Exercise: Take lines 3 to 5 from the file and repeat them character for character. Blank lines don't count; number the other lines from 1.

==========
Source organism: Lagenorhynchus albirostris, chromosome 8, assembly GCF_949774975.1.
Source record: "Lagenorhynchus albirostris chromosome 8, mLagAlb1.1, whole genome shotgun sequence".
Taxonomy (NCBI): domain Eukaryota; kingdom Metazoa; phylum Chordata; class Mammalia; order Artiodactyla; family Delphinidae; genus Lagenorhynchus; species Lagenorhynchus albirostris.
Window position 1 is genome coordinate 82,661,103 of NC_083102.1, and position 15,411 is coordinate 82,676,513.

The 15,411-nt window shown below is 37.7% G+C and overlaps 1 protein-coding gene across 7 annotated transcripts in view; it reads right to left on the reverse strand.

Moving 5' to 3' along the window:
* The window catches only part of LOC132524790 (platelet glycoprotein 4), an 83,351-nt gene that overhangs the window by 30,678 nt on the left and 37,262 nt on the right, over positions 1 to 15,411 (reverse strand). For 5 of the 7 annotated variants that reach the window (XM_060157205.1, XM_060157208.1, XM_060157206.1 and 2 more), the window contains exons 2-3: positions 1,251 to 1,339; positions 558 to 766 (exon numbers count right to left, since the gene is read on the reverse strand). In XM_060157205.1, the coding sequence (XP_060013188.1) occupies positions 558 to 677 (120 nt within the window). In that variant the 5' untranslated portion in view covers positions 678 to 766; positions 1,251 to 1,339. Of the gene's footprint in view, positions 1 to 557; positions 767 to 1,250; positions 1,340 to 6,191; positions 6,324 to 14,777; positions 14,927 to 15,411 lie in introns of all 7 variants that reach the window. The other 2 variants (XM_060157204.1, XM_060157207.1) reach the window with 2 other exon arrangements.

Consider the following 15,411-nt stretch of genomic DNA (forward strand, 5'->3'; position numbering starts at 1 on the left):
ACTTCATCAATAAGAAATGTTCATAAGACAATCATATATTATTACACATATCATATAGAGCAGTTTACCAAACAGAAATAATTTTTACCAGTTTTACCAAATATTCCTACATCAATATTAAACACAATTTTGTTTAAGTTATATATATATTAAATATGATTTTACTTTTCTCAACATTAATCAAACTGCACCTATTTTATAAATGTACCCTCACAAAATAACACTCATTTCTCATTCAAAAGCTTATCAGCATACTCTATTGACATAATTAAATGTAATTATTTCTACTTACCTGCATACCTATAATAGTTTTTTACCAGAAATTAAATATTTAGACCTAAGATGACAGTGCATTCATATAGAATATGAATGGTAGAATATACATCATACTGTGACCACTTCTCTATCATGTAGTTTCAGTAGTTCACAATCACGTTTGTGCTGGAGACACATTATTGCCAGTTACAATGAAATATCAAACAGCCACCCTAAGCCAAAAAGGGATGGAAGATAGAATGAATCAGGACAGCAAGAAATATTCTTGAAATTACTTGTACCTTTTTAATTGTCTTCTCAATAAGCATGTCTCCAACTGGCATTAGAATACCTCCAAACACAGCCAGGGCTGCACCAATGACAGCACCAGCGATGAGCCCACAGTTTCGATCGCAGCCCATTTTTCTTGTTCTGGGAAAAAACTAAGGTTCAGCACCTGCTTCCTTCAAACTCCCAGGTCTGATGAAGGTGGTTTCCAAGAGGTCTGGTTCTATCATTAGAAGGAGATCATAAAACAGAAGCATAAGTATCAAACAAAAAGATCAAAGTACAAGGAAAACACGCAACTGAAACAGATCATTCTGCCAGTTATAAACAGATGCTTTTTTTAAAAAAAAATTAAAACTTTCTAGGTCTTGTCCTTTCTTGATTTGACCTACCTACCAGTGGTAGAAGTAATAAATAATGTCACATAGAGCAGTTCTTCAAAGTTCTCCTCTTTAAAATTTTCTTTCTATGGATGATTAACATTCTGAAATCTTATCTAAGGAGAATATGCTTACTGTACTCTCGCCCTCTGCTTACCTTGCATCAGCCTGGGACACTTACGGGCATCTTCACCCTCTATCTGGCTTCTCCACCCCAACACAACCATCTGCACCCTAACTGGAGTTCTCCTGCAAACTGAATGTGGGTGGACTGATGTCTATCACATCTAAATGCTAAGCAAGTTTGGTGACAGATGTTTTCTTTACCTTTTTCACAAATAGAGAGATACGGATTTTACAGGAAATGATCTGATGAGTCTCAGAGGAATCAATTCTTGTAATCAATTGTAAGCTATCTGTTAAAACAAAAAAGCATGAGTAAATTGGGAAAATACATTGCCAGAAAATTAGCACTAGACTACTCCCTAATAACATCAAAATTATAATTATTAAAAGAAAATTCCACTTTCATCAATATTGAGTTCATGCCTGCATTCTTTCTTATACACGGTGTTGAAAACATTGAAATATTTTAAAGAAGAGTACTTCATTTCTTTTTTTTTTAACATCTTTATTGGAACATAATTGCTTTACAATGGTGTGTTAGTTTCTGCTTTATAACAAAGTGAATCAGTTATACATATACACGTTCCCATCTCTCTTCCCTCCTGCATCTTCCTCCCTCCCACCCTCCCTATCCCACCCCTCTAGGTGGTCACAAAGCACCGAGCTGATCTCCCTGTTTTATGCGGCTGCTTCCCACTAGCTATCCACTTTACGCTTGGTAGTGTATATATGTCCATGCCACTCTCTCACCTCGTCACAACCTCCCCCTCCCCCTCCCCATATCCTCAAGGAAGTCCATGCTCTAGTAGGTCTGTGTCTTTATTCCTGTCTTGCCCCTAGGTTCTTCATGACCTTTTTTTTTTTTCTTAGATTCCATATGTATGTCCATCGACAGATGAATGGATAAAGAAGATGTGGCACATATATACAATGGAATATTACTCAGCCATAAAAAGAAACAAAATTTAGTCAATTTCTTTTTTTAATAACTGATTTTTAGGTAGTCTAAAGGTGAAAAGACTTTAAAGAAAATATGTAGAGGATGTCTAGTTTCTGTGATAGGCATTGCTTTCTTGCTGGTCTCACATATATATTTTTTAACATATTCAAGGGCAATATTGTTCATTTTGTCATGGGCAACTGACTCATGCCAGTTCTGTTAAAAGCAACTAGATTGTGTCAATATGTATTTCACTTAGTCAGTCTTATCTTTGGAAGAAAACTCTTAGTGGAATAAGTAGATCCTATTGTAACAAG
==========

Taxonomy (NCBI): domain Eukaryota; kingdom Metazoa; phylum Chordata; class Mammalia; order Artiodactyla; family Delphinidae; genus Lagenorhynchus; species Lagenorhynchus albirostris.
Window position 1 is genome coordinate 82,661,103 of NC_083102.1, and position 15,411 is coordinate 82,676,513.

The 15,411-nt window shown below is 37.7% G+C and overlaps 1 protein-coding gene across 7 annotated transcripts in view; it reads right to left on the reverse strand.